Thursday, December 27, 2007

Question: I wanna be an actor....

Two different companies offered to represent me, but they both told me I had to pay for it though. One company told me the cost was $1,200 and the other charges $600. What do you think I should do?


You shouldn't be paying anything. People like that run businesses and prey off of people like you. They tell you what you want to hear and suck you in that way.

Usually what happens in cases like this is, the person who asks the question will receive answers; good answers telling them not to do it as I am telling you now and as Theatredoc told you. Then, because that's not what they want to hear, they continue to ask around until they find enough people who tell them that it'ìs ok to do it. Then, they pay the money and some months down the road, they realize that it was a bad investment and that the company that discovered them isn't really doing anything for them.

Listen. I might be wrong about this company. In fact, I don't even know which companies you are talking about, but my experience tells me that anyone who charges you to represent you is to be kept at a distance.

If you just can't stay away, go back and ask a lot of questions about what you will get for all this money.
Ask specific questions about how many auditions you will be sent out on, how they will train you, how many training sessions, what kind of training will it be, which acting methods, if they will train you to go on auditions and again, how and how many sessions, how long will each session last, what will you learn, who are their other clients, ask if they have any success stories and if you can talk to those people, how long it took those people to get work, what kind of preparation they had before they came to that company, ask how they see you and your potential as an actress, who are the agencies they work with, who are the casting directors they work with and what kinds of projects have they casted, what kinds of auditions will you be sent on and how frequently can you expect to audition each week, also tell them that you know of actors who have told you that you shouldn't pay for this type of service and that they told you that it isn't normal practice (see how they respond to that) and...and...and..

Then ask the BIG QUESTION: Ask them if they will put down in writing in contract form that you will guarantee some of the things you expect from them. Talk it over with your parents and be prepared the next time you go in. I can also imagine that they will tell you that you can try your luck to get an agent, but without knowing the right people, you will have difficulty and that they can help you more than anyone right now.

My bet is that they will be a little perturbed that you ask all the questions and that they will hand you some story about why they can't put it in writing and tell you something to make you feel pressured to sign with them and pay the money. They are more than likely very experienced at this type of negotiation.

My suggestion is to build your base first. Go to school for acting and bone up on how the industry works. I can offer you my website for new and aspiring actors for starters. Begin with this page and go from there. I think you will learn a lot. It will even explain how to get representation without having to pay for it.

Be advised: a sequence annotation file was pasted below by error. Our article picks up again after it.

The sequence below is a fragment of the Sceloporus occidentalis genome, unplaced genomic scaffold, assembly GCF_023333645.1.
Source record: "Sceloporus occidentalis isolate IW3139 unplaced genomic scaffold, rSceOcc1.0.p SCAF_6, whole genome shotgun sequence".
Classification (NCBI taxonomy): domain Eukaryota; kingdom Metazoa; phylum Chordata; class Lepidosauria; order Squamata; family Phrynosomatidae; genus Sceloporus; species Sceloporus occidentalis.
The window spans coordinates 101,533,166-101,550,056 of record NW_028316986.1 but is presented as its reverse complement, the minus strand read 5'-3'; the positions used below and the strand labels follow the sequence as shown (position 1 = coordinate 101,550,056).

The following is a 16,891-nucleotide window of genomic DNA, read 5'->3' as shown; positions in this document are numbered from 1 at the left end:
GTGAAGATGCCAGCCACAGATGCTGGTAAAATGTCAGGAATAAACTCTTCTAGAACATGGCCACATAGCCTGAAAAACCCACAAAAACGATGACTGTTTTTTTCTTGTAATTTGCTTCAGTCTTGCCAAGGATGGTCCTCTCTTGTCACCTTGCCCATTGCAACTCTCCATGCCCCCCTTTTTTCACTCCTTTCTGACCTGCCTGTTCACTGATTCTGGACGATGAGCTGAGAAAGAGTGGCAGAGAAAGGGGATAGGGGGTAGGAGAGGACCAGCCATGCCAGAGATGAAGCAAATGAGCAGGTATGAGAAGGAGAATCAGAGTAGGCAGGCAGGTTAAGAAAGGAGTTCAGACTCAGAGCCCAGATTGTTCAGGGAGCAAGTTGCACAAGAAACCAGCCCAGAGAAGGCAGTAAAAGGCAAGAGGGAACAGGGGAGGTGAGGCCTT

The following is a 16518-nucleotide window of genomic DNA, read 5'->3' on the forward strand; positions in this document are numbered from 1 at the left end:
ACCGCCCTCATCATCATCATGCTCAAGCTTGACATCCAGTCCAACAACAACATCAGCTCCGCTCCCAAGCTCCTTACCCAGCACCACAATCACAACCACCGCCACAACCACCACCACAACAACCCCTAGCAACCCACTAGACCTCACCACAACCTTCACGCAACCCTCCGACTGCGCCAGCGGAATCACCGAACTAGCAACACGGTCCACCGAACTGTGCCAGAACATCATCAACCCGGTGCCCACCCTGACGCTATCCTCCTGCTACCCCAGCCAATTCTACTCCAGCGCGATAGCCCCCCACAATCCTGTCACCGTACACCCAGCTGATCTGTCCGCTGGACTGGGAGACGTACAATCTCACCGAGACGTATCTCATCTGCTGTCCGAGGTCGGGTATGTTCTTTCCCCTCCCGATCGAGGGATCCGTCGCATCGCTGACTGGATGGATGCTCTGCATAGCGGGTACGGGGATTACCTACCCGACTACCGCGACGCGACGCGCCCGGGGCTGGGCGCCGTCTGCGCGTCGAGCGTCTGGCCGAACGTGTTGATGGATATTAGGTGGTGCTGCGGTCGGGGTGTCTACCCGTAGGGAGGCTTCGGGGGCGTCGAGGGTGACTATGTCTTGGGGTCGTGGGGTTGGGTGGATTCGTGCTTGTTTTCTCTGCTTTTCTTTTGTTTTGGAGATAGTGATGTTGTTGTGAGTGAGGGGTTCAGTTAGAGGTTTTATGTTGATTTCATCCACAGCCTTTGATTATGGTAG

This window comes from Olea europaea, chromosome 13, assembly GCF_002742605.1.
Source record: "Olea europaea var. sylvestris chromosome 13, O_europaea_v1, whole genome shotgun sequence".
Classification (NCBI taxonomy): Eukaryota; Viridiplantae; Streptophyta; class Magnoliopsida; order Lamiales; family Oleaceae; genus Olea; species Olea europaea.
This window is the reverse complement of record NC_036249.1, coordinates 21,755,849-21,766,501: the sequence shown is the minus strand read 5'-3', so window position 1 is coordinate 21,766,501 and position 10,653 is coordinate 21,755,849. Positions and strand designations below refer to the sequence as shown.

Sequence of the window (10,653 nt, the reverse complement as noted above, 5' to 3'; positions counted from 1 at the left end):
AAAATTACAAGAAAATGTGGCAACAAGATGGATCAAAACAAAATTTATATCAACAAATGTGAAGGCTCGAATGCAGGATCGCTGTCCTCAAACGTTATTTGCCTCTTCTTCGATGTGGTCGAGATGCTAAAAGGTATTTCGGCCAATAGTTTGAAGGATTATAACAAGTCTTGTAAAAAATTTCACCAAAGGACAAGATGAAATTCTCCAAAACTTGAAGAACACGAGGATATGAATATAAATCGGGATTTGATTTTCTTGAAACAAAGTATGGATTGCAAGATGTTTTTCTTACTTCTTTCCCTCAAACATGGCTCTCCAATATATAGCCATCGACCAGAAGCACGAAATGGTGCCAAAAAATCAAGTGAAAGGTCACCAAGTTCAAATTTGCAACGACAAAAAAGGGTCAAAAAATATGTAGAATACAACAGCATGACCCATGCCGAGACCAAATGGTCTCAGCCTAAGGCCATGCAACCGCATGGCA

p.s. Good luck!

Monday, December 24, 2007

Question: I want to be a model/actrice. How do I get started?

I'm 5'9",
skinny shoulder length brown hair,
brown eyes,
light skin,

Answer: Your physical attributes are what they are. If you want to become an actress you will become one. With regard to acting remember that you need to work backwards and don't put the cart before the horse as we used to say.

If you start contacting agencies, you will need to be prepared for the meeting. To be prepared for the meeting you will need to know what to expect. To know what to expect, you will need to inform youself. In order to inform yourself, you will need to find people who can explain what it's like. You could also very well be asked to perform a monologue. To perform a monologue well, you will need some training. To get training you will need to go to school. Before you go to school, you will need to search for a school, the right school and be sure that that is the right school for you. In order to do that, you will want to interview different schools.

To find the right school and the right acting technique for you, you will need to know what the different acting techniques are or at least be familiar with them. It would help to know what you are looking for in a teacher, but that will probably come later after you have had some experience learning the craft.
You will also need to think about what your budget is.

AND THEN, starting over again, but correctly this time, you will want to start contacting agents and promoting yourself. In order to find THE RIGHT AGENTS and promote yourself in the right way, you will need to know at least a little bit about the industry and about which casting directors cast for the types of projects that you would be right for and which agents they usually work with, or rather which agents usually are informed of and submit their clients for those types of projects. To know that, you need to study the industry. To study the industry, you will need to read books and trade papers, navigate on the internet, attend seminars and classes about the business of acting, talk to other actors, go to plays, movies, watch television and do just about anything that will help you learn as much as you can.